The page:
NEW YORK -- It’s a frigid morning on Staten Island’s South Shore, with the temperature struggling to crack 20 degrees as a stiff wind buffets the Eltingville neighborhood. The elementary school students showing up at P.S. 55 are cocooned in puffy jackets, gloves and hats as they jump out of warm cars and onto the sidewalk towing large backpacks, some adorned with the face of Justin Bieber, others with the logo of the New York Giants.
Amidst an ongoing school bus strike, it’s a fairly orderly scene on this Tuesday. Parents drive up to the curb, let their children out and move on to the rest of the day. Directing traffic, and gently scolding the occasional parent who pulls a U-turn on Koch Boulevard, is Mike Reilly, a former New York City police lieutenant who is a few days shy of his 40th birthday.
Reilly is outside the school each morning mostly to mitigate traffic. But, as the co-author of a controversial school safety plan that calls for the Department of Education to use retired cops armed with guns to protect city schools, he’s also found himself in the middle of the contentious debate over gun control and student safety that has erupted in the wake of the December massacre at Sandy Hook Elementary School. At a White House ceremony last week, President Barack Obama, speaking in front of an audience that included children who had written letters to the president asking him to take action against gun violence, introduced a broad set of gun control measures and policy initiatives to make schools safer and crack down on mass shootings. The National Rifle Association, meanwhile, has vowed to fight any effort to regulate firearms.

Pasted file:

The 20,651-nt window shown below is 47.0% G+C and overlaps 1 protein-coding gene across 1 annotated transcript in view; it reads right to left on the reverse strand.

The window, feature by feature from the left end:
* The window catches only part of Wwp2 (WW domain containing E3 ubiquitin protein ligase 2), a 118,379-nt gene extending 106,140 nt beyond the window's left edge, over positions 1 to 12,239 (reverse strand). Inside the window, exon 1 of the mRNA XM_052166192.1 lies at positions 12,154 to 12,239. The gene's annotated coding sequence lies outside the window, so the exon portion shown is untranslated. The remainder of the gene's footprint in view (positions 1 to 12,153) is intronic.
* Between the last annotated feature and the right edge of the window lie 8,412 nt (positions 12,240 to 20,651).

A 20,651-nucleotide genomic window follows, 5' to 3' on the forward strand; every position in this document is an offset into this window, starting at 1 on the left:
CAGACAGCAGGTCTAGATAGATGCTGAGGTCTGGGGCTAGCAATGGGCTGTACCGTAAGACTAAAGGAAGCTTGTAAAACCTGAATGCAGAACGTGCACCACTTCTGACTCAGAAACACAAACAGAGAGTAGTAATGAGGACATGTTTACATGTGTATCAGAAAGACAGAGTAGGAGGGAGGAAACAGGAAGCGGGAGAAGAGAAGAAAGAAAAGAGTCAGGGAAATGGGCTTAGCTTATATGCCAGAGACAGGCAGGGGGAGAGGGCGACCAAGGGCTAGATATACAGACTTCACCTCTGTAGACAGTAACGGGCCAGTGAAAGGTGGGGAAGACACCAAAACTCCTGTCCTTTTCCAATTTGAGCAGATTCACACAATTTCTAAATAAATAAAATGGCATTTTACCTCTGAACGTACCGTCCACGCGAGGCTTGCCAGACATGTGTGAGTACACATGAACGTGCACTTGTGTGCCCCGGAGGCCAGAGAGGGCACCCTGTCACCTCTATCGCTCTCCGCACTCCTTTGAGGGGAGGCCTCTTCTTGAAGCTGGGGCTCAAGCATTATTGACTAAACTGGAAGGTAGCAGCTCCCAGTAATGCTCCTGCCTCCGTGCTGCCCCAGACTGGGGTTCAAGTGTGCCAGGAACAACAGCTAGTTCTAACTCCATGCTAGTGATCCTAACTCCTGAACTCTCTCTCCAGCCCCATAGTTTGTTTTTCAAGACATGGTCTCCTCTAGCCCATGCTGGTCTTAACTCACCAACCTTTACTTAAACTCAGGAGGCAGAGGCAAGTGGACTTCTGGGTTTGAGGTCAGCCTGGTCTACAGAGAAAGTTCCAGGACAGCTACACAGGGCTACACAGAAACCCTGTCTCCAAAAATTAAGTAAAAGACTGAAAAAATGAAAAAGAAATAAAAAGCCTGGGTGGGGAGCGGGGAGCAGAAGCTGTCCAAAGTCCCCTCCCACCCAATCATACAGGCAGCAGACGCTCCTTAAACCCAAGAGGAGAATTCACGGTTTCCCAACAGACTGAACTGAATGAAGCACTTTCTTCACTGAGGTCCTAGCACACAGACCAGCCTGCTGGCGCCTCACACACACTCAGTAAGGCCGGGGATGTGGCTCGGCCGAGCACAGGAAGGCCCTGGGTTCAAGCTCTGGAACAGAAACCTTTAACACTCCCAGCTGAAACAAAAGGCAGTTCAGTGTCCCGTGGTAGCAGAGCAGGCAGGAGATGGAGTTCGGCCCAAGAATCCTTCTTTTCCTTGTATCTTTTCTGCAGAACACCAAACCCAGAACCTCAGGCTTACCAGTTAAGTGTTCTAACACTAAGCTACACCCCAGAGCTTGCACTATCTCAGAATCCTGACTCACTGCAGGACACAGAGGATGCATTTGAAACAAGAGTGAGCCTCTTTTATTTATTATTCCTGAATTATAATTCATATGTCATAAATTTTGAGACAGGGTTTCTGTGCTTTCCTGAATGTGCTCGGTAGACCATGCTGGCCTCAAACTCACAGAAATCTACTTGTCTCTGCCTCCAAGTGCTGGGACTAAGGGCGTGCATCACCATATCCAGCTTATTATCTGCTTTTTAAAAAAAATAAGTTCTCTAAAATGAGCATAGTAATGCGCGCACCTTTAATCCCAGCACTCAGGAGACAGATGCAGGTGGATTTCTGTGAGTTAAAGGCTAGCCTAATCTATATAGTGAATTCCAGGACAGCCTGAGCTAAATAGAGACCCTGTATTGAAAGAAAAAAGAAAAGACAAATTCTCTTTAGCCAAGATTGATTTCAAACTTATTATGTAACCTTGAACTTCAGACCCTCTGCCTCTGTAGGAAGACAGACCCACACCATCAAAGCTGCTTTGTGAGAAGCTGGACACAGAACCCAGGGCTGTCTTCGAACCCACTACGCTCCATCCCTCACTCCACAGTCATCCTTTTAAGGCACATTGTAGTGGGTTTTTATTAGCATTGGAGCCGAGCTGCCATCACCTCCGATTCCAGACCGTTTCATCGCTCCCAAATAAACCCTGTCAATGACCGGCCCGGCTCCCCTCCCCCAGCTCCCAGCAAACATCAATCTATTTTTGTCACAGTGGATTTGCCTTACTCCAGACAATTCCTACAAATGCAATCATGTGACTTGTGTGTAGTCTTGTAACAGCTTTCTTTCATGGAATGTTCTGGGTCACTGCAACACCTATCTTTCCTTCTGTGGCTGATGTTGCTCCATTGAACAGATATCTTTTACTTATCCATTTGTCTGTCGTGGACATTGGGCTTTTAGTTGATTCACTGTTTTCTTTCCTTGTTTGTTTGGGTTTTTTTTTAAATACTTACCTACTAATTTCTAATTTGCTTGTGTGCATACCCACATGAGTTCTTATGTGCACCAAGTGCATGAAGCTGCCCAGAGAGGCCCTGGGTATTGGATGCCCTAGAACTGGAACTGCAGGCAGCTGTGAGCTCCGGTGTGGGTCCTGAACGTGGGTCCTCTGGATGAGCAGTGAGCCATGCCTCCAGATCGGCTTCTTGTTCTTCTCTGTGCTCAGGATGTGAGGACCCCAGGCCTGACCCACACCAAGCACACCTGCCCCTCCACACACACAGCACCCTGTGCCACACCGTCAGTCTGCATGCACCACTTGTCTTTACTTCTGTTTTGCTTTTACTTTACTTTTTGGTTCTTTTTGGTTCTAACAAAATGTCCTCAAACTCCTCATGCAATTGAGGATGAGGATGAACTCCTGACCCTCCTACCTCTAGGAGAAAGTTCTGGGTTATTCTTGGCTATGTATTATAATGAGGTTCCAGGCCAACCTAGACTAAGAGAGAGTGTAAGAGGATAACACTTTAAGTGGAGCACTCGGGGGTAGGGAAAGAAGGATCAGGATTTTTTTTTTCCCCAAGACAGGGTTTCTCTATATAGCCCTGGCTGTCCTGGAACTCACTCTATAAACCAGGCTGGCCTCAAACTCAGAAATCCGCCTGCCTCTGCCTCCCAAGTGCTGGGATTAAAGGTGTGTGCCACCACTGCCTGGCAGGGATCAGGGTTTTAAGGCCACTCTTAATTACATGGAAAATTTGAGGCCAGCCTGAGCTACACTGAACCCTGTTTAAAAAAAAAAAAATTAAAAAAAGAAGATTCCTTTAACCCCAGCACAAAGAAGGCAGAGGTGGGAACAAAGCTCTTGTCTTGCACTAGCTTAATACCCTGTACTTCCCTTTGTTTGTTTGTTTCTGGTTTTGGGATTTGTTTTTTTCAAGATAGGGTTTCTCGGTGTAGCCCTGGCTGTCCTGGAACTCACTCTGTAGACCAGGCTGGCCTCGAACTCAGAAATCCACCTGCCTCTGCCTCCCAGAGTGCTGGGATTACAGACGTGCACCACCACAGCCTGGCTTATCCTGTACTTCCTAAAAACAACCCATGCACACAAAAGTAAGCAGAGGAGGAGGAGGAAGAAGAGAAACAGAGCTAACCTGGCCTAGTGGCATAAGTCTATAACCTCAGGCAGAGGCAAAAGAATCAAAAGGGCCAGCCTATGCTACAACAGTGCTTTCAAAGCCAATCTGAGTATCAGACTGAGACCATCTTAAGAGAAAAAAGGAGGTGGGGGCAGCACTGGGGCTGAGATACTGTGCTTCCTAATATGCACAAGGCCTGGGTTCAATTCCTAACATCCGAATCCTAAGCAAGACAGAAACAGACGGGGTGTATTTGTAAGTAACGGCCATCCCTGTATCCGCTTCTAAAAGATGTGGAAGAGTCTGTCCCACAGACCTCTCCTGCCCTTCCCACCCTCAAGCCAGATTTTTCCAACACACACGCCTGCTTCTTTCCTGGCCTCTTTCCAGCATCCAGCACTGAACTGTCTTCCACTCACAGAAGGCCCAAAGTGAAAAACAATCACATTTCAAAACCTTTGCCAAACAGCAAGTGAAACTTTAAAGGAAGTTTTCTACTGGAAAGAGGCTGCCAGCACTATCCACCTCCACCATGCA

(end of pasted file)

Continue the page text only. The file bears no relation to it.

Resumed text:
Reilly, who has two daughters at P.S. 55 and a son who went there but has since graduated to middle school, started volunteering at the school in 2007, after he retired from the NYPD because of an injury he suffered chasing a stolen motorcycle in Brooklyn.
Reilly has since joined Community Education Council 31, which covers all of Staten Island. He co-chairs the Safety and Transportation Committee with Frank Squicciarini, a 48-year-old retired NYPD sergeant. In the aftermath of Sandy Hook, the two former cops have immersed themselves in the issue of school safety in New York.
Reilly and Squicciarini are the authors of a school safety plan that passed CEC 31 earlier this month and calls for the city to hire up to 500 retired police officers to serve as armed guards in schools. The retired officer would dress in plain clothes and carry concealed weapons.
The proposal, billed by CEC 31 as a comprehensive safety plan, also includes the installation of silent alarms, which would be linked to 911, and “buzzer entry systems,” with video cameras, at schools around New York. So far, most of the attention has focused on the armed guards, with critics linking the plan to one proposed by the NRA about a week after the shooting in Newtown.
Even before it passed, Mayor Michael Bloomberg, a staunch gun control advocate, called the CEC 31 proposal a “terrible idea.” He had previously ripped the NRA’s proposal to put armed guards in all schools across the country as “dystopian.”
But with President Obama pledging to make federal money available to improve school safety across the country, members of CEC 31 say Bloomberg and Schools Chancellor Dennis Walcott should at least consider using retired cops to guard city schools.